Uptown girl


Rah Rah’s Erin Passmore releases debut solo EP Downtown

Jonathan Petrychyn
A&C Editor

Online Exclusive

The instant I got Rah Rah’s Erin Passmore on the phone to talk about her debut EP Downtown, I received an e-mail from her publicist, Julie Booth.

“Erin has a phoner today (that we were both just reminded about from our US PR team) at 12:00 pm local time,” the email read. “Just means, there is a bit of a time crunch to get as prompt 11:30 am start as possible with your call.”

Turns out Regina’s indie darling is a hot commodity in the music world.

Passmore laughed the double-booking off with an embarrassed and lighthearted, “I forgot I had another call at noon because I’m really unorganized.”

It’s hard to believe that someone unorganized would be able to reach the heights Passmore has. She’s managed to record Rah Rah’s new album, release her first solo EP Downtown, perform a release show for it on Feb. 24 at The Distrikt, and shoot a music video for her track “Monster” with Library Voices.

If she’s disorganized, she’s one of the most productive disorganized musicians in Regina.

In case the suggestive title and Passmore’s Regina roots didn’t tip you off, Downtown deals with Regina – or, at least, it deals with Regina in a roundabout sort of way.

“‘Downtown’ [the title track] has some specific Regina-based kind of issues in my head,” Passmore said, “but a lot of the subject matter is having to do with how I always end up comparing the rest of the world to my hometown, and how that’s kind of special when you’re touring constantly.”

Passmore had been touring with Rah Rah since the release of their first full-length, Going Steady, in 2008. Around the same time, she took up keyboard and vocal duties for local art-rockers Sylvie. It wasn’t until 2011 that Passmore would get a break from touring and have a chance to work on an EP of her own songs.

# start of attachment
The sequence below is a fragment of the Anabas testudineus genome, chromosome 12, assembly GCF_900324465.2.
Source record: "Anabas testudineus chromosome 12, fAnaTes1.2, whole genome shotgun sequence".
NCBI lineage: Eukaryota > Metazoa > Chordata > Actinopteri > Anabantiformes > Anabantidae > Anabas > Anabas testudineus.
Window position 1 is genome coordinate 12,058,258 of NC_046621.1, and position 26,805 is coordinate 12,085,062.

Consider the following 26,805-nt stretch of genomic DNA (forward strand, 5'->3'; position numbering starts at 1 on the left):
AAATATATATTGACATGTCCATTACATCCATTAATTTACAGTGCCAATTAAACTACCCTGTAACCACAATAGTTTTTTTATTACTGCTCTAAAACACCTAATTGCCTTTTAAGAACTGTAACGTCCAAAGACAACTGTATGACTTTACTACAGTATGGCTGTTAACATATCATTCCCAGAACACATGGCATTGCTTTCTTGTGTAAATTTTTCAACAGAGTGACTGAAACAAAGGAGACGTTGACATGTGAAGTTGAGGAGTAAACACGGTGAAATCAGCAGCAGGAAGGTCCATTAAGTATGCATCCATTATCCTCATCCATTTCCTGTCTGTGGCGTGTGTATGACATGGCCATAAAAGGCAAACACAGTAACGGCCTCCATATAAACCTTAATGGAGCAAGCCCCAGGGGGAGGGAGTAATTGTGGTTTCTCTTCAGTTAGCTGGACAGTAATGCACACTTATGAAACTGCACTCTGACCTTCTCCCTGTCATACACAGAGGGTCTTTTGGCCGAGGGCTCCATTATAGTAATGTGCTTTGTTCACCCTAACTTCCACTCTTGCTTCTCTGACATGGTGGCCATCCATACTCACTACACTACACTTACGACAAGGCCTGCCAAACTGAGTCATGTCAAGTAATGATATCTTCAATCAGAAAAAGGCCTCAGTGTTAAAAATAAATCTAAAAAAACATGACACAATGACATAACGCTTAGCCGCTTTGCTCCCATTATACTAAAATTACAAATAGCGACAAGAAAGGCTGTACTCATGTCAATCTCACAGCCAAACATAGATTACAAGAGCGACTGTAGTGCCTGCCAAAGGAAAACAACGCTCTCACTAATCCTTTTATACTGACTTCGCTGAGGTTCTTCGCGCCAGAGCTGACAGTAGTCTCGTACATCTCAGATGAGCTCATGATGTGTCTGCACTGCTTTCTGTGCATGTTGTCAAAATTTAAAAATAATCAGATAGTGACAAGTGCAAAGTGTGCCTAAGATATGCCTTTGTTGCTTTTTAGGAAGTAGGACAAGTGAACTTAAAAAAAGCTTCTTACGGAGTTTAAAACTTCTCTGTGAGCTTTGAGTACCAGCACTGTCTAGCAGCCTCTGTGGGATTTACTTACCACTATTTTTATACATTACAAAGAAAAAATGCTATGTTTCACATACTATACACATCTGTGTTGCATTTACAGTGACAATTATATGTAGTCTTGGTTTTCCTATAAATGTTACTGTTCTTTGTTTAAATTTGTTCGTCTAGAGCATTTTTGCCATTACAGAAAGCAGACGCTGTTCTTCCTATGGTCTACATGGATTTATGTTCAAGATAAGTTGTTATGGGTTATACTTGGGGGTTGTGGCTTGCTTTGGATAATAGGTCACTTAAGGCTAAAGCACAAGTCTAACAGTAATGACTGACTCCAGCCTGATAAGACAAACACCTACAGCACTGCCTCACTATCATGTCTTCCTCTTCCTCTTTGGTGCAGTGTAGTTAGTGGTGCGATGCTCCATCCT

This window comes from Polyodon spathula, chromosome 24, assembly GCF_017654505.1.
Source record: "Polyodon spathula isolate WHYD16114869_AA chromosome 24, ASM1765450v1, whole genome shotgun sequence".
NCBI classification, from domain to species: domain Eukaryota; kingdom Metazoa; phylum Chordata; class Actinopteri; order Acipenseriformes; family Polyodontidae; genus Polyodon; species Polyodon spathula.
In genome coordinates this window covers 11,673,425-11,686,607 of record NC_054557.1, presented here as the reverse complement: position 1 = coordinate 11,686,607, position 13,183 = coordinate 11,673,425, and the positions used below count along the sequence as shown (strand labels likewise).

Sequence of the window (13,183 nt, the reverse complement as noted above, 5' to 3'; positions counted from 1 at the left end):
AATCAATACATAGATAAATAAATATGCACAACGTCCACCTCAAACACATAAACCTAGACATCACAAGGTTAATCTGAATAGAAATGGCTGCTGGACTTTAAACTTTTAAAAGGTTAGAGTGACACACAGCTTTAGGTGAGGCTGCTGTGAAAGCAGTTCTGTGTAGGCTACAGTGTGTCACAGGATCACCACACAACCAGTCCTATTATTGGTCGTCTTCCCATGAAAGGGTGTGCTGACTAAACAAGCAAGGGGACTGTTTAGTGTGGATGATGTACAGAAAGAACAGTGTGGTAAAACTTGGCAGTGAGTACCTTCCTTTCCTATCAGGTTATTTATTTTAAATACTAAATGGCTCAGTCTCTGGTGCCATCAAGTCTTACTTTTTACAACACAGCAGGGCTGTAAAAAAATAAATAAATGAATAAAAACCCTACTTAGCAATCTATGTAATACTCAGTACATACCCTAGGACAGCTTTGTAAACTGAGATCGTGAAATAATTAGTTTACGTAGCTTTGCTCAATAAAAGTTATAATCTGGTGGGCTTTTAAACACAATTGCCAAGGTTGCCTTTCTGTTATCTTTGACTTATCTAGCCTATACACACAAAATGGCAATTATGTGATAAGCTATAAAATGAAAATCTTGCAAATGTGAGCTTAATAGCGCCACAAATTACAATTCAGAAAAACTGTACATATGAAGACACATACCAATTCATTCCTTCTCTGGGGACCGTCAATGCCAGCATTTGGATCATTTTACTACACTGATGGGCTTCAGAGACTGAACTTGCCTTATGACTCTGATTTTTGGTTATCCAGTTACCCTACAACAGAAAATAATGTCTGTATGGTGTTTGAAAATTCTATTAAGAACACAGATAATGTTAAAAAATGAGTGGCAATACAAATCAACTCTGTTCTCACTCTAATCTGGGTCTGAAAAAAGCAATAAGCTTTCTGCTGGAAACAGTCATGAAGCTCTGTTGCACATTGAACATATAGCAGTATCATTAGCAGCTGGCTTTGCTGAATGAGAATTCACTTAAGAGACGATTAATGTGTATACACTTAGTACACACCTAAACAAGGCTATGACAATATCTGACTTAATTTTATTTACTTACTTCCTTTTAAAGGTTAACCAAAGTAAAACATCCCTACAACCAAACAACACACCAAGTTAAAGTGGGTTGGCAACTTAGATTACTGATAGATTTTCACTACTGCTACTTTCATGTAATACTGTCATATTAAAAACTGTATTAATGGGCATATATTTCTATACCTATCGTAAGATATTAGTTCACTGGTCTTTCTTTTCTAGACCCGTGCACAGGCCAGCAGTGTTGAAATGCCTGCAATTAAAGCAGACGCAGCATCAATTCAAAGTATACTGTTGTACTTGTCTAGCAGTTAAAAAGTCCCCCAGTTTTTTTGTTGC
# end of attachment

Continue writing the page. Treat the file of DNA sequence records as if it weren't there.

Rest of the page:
“Rah Rah really made it easy last summer because we didn’t really tour,” Passmore said. “It just was just one of those summers where it didn’t really seem appropriate to tour just because we were going into the studio in the fall … we just had this time off, [and they said] ‘Why don’t you go and do this?’”

Passmore recorded Downtown in Montreal after Rah Rah had a pre-production session with producer Gus Van Go. Though she admits that the whole experience was “nerve-racking”, she said it gave her the confidence to make Downtown the way she wanted.

“Having that experience, and then going to Montreal, and going through a similar process with Matt [Lederman, producer of Downtown] … it was way easier, having done the scary part with Rah Rah first and not on my own,” Passmore said. “And so it kind of allowed me to understand and to trust my instincts in terms of what I liked about certain songs and what I wanted to change, and just other aspects of pre-production.”

Passmore said the experience was “probably one of the most creative times of my life” with a mocking, but sincere, tone. It’s the same way Passmore described the “girly-girl vibe” of Downtown.

“My songs are obviously a little bit different than Rah Rah’s,” Passmore said. “I kind of have this girly girl vibe going on … I got to play around with female harmonies and just really play that up a little bit more than with Rah Rah recordings.”

And even though Passmore enjoyed making Downtown, and enjoys solo shows, she said that Rah Rah is still at the top of her priority list.

“I really liked the experience, I’d definitely do it again,” said Passmore. “I’m a little bit different than a lot of artists out there because my main priority is still the band, you know.

“We’re going to be releasing probably the most amazing record – at least of ours – of all.” 

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